Ignoring The “Security” Part Of Social Security

, , , , | Working | May 26, 2018

(I am at home and suddenly receive a call from an unknown number. I decide to answer.)

Caller: “Am I speaking with [My Name]?”

Me: “That would be me.”

Caller: “I need you to confirm you are [My Name]. Would you please confirm your date of birth and social security number?”

Me: “I am not comfortable providing that information.”

Caller: *agitated* “Well, you have to confirm you are [My Name] before I can speak to you.”

Me: “But you have not said who you are, or what company you are from. Why would I give my social and birthdate to you?”

Caller: *more agitated* “Because you need to confirm your identity!”

Me: “You do realize you called me, right? I have no obligation to answer your questions. If you tell me who you are and what company you’re from, I might reconsider.”

Caller: “Fine! If you want to be difficult, then I am ending this call. I don’t have to put up with someone like you!”

(They hung up on me, and I later found out that they were from my credit card company. I filed a report with the company and they came back to say that they reviewed the call and she had done everything right, including hanging up on an abusive customer. Interesting that they never told me the call was being recorded.)

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Unfiltered Story #103853

, , | Unfiltered | January 19, 2018

I worked at a credit card customer service center for a while, where we took phone calls from people around the United States.

Me: Thank you for calling [credit card company] how can I help you?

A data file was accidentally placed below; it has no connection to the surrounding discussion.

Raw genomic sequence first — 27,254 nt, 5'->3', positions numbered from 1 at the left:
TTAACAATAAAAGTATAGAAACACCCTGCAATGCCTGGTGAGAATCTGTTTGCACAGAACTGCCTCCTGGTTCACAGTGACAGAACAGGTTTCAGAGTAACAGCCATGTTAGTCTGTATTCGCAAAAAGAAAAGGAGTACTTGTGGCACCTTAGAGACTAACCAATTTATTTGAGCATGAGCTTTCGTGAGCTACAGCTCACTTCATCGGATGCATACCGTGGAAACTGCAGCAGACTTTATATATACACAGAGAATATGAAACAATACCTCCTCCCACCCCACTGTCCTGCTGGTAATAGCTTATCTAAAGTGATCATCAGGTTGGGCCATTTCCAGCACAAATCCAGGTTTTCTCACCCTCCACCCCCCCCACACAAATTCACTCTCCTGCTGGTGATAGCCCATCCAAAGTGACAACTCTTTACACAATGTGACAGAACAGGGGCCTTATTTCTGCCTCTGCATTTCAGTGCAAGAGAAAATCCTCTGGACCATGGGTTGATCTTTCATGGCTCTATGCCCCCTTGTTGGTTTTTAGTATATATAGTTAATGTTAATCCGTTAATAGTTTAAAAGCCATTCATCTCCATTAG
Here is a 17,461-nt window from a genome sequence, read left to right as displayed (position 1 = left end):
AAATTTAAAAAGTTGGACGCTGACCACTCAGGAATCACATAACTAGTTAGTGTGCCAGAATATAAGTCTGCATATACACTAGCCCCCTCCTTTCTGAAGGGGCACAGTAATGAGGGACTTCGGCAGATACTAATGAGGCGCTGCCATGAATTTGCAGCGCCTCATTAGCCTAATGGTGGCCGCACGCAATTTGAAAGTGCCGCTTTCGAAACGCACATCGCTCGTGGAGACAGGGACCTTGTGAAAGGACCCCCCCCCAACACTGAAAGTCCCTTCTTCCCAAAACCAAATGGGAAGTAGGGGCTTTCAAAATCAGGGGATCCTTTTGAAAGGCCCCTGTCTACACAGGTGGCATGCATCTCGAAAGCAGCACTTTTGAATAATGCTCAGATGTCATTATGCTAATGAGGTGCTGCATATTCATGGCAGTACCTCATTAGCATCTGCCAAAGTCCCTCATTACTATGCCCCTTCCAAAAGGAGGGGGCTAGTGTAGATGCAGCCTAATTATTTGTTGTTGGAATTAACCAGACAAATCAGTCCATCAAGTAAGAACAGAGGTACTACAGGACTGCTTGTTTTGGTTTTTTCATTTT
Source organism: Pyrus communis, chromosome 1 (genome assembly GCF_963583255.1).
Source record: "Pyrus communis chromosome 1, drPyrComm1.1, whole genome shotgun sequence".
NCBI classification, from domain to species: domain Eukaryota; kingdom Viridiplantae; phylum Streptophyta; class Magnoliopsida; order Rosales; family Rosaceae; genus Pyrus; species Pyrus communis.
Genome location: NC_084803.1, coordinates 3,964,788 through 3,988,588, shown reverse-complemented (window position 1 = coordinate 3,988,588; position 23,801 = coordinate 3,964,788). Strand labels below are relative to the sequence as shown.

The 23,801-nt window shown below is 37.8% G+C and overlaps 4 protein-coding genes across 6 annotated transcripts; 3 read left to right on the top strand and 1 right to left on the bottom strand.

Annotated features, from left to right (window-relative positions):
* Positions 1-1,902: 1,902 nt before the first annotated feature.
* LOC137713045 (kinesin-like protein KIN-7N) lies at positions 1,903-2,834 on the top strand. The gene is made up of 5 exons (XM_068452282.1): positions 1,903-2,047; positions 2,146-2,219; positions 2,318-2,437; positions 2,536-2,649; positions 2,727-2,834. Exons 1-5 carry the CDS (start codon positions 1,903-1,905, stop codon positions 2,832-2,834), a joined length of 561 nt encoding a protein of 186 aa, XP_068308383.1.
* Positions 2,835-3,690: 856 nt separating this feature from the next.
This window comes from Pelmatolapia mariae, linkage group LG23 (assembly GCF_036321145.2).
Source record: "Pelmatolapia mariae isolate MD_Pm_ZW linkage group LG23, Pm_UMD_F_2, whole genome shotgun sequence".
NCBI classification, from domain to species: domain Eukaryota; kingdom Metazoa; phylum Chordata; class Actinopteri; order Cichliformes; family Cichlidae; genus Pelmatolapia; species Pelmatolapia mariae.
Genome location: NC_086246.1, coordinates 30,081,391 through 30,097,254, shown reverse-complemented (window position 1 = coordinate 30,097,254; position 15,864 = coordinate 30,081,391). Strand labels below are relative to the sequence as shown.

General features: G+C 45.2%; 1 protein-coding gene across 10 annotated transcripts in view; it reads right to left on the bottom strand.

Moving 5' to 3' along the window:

Customer: Well, I am at a very, very upscale store, and your company declined my credit card. I can understand if you declined my card at McDonald’s, but this is a very upscale store in New York, and it’s very embarrassing to have you just decline my purchase like that.

Me: I’m very sorry about that, ma’am, let me just check your account and see what happened.

Me: It looks like we never received the transaction at all. Sometimes the card readers malfunction, or stores have trouble with their systems. Maybe try swiping your card again.

Customer: I don’t think you understand. I am at [name of upscale store]. This is a very nice place and they would NEVER have something like that happen. This is an EXPENSIVE place in Times Square, New York. Do you really think their systems would just *go down*?

Me: Well, we never received any information from them, and it usually comes through automatically. We have no record of declining anything. So….

Customer: Are you f—ing kidding me? Now you’re denying you did anything?! I don’t think you f—ing understand how embarassing this is for me. I’m going to hang up now, and I want you to call this cashier at the front desk here, [name of cashier] and PERSONALLY apologize. The number is [Phone Number]. I want you to let her know that I have money on my card and YOU declined it.

Me: Ma’am, for security purposes I can’t speak to anyone besides you about the nature of your credit card.

Customer: Give me your manager.

Owe A Debt Of Ingratitude

| Working | August 6, 2014